What is EPS?
EPS we all know is earnings per share. In simple terms, the total earning of the company in the past 12 months divided by the total number of shares will give us the past 12 months earnings per share.
There can be a couple of types of calculations for an EPS. One is trailing twelve month EPS, and other is EPS of the company for the last complete financial year also known as annual EPS.
- Annual EPS is the earnings per share of the company for last fiscal or last financial year.
- Trailing twelve month EPS also written as TTM EPS is the sum of earnings of the last four quarters.
After the March quarter results, the TTM EPS is the same as the annual EPS.
We also have consolidated EPS and standalone EPS.
A company can be a single entity, or it can be a composition of many subsidiary companies operating in a variety of business or various GEO.
Consolidated EPS is when we consider the company and all its subsidiaries. Standalone EPS is when we use only the parent companies earnings.
As an example, Tata Motors India has India operations as well as Global operations. Standalone EPS is for India operations that are taken up by Tata Motors, but when considering all its subsidiaries operating in all GEO, we get the Consolidated EPS.
As an investor, I always consider the consolidated EPS and not standalone EPS.
We shall consider the consolidated EPS for all the subsidiaries companies, but some companies listed in India are a subsidiary of the parent company. For example, Hindustan Unilever or HUL where the parent company Unilever holds a stake in the company. Here we will consider the Hindustan Unilever and its subsidiary companies and not the parent company Unilever.
How to Use EPS to Invest in High PE Stocks?
Investors go about using PE or price to earnings ratio for investing in stock. So lower price to earnings ratio as compared to its peers the better.
Again, it is one of the better ways to understand the relative valuations of the company but when it comes to high PE, high growth stocks, I like to calculate differently.
I do the calculation as follows:
If I am buying a company for a particular price to earnings, how many years will the company need to convert the current EPS to the price I am paying per share today, assuming the company can maintain the average EPS growth rate of past five years.
So for example as per Investello, Page Industries has a TTM EPS of ₹370.44 with an average EPS growth for the past five years of 25%.
So if the company continues to grow at 25% for the next 20 years, it will reach an EPS of 25k.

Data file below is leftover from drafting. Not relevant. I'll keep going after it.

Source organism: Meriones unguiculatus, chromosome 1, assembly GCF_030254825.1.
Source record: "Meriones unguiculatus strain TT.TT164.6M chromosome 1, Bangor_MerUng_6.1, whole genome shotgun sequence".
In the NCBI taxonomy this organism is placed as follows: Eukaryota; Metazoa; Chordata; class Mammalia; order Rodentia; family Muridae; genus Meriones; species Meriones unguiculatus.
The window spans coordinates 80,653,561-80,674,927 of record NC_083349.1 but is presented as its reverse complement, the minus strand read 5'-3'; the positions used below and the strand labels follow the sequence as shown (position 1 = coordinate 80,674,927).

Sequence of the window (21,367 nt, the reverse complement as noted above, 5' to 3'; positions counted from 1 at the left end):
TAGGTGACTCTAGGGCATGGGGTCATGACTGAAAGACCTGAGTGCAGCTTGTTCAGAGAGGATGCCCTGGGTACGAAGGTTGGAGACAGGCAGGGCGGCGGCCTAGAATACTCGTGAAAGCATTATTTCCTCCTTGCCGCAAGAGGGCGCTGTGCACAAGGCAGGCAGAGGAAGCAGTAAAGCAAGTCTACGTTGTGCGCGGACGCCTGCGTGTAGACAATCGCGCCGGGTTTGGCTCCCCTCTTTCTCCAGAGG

Again, growing at that rate for the next 20 years will be tough. So what is the probability it can achieve the same?
The higher the probability, the better.
So if I put the same calculations on other companies, some companies get the EPS to the current prices very far down the road.
As an example, HUL It has an EPS of ₹27 and EPS growth of 6.35% for the past five years. It is currently trading at ₹1700. So it will need 60+ years to reach an EPS of ₹1700.
Britannia with an EPS of ₹47 and EPS growth of 14%, it will reach an EPS of 3k in 35 years.
Hero Moto Corp has an EPS ₹181 and EPS growth of 12%. It will reach ₹2600+ in 25 years.
In the above screenshot, blue cells represent the EPS after N years when the company will reach an EPS equal to the current share price.
As we can see, Page Industries, Symphony or HDFC Bank will reach the current price as EPS in 19 years whereas other stocks like DMart or Britannia will need a lot more time.
Remember one key point, we assume the past rate will continue for the next 20 years, but in some cases, the growth rate may increase as well. Like in DMart, the expected growth rate is more than 20% among investor, but I have used 15% in the formula.
One more observation is the PE ratio of Hero Moto Corp or Amara Raja Batteries at current year earnings is under 15 and 25 respectively. Both will need 25 to 30 years to reach an EPS they are currently trading.
Here is the Google sheet for the above formula. Make a copy of the Google sheet and apply the same method to any stock of your choice.
The Critical Aspect of the above Calculation
I like to invest in companies when I find EPS will reach within the next 20 to 25 years. If it is more than 25 years, I want to avoid unless I plan to invest for more than 25 years.
Again, this is how I prefer but feel free to innovate your way to calculate.
The above method is more to give an idea of what price we are paying for the company and when the company can earn the amount we are paying now. The stock will trade at many multiples by then as well, but it is for the sake of making relative calculations of high PE stocks.
Page Industries 10 years back was trading at ₹350 at the time of IPO, and now it has an EPS of ₹370.
Whatever calculations one uses, don’t forget the most critical question – Can the company and the management keep the growth rate going in the future for such a long period as well?
Over to You
What are your thoughts about the way I interpret the EPS? I am no guru and will be more than happy to learn from your views as well. So please share them in comments below.
Let’s help each other interpret the EPS in a better way to help invest in high growth companies at a better price.